Global shopping centre development at ‘all time high’
Global shopping centre development continues apace with growing middle class populations and retailer expansion leading to unprecedented levels of construction and new openings, largely in emerging markets, according to global property advisor CBRE.
CBRE measured the level of shopping centre development in 180 of the world’s major cities to identify the most active markets, both in terms of 2011 completions and space currently under construction . The research found that development activity has reached significant levels, with 29.6 million square metres under construction – equivalent to all the combined existing space in France, United Kingdom (UK) and Germany – while 7.8 million square metres of new space opened in 2011.
Emerging markets such as China, Turkey, and India are far more active than the more mature markets of western Europe and North America. Growing middle class populations have led to an upsurge in new development to meet demand, while the maturity of the retail sector in Western Europe and North America has forced retailers from these markets to cross borders in order to grow their businesses. In 2011, new shopping centres opened in 63 (35%) of the cities covered in the survey, of which 50 were in emerging markets. In contrast, only five cites in western Europe saw the opening of a new centre last year.
Chinese cities currently dominate shopping centre construction activity. In the 180 cities analysed exactly half of all the shopping centre space under construction is in China, with Asia accounting for 70% of all schemes currently being built. Outside of China, the most active markets are Abu Dhabi, Hanoi, Kuala Lumpur (Klang Valley), New Delhi and Sao Paolo – five cities in three regions. Brazil is leading the development in new shopping centres in Latin America, with new centres also under construction in Mexico, Argentina and Panama. In Africa, only South Africa has a highly developed shopping centre industry. But this is starting to change, with for example, two new centres currently under construction in Morocco, one in Casablanca and one in Rabat.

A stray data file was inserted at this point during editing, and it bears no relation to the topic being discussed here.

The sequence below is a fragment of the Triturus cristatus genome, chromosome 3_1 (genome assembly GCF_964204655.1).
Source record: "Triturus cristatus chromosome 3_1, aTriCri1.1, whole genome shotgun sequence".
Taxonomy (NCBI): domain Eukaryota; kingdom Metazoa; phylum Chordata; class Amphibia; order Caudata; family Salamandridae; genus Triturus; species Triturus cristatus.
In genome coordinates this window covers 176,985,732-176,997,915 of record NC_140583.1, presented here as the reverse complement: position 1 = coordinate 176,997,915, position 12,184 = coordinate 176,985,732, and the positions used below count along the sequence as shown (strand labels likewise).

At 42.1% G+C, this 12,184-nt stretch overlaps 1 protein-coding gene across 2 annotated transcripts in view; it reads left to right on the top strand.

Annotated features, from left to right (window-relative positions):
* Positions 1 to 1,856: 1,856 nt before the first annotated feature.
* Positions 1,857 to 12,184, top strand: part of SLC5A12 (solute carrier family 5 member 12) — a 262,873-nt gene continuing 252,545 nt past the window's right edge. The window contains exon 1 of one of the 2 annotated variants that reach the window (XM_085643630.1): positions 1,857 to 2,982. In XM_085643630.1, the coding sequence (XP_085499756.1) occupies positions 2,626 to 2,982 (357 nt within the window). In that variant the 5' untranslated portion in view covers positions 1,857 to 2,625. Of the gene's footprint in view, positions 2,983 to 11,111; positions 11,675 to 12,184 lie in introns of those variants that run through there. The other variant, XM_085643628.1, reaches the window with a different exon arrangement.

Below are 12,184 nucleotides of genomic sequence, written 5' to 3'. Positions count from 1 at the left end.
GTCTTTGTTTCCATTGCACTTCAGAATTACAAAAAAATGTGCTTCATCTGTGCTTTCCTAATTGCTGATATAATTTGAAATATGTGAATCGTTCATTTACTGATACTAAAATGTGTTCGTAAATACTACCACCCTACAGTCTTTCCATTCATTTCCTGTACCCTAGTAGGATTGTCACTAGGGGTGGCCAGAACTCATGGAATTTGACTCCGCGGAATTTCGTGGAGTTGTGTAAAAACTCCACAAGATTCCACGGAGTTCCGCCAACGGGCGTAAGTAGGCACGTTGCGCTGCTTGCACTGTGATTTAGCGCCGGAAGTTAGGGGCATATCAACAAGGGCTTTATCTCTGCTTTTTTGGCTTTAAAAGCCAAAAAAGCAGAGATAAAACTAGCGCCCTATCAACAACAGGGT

In Europe, development activity is restricted largely to the emerging markets of Turkey and Russia, with Istanbul and St Petersburg forecast to be the most active in coming years. Moscow, Kiev, Almaty, Nizhny Novogorod, Ankara and Samara also feature in the Top 50 most active global cities. There is also a handful of new centres under construction in mature markets, most notably in Brussels where shopping centres have historically been in short supply due to a restrictive planning regime and in Paris where two new centres will fill some of the few remaining retail gaps in the capital.
Too much retail space is one reason why development activity in Western Europe is low but this ignores the fact that there is still a lack of quality of space in many markets. Modern units of the size, type and in the location that retailers require remain in short supply. This suggests that redevelopment of existing retail space, whether in shopping centres or high street locations will remain the focus of development activity over coming years. Equally, new shopping centre completions are expected to pick up as economic conditions improve -there are still significant opportunities in some locations.
In the US, redevelopment and extensions to existing schemes have dominated new development for many years. But with retailers and shoppers increasingly gravitating towards the biggest and best centres, it is only the top 150 or so centres that are attracting new investment. William Taubman, COO of Taubman Centres recently estimated that 50% of investment spending goes on the just the top 10% of shopping centres. As with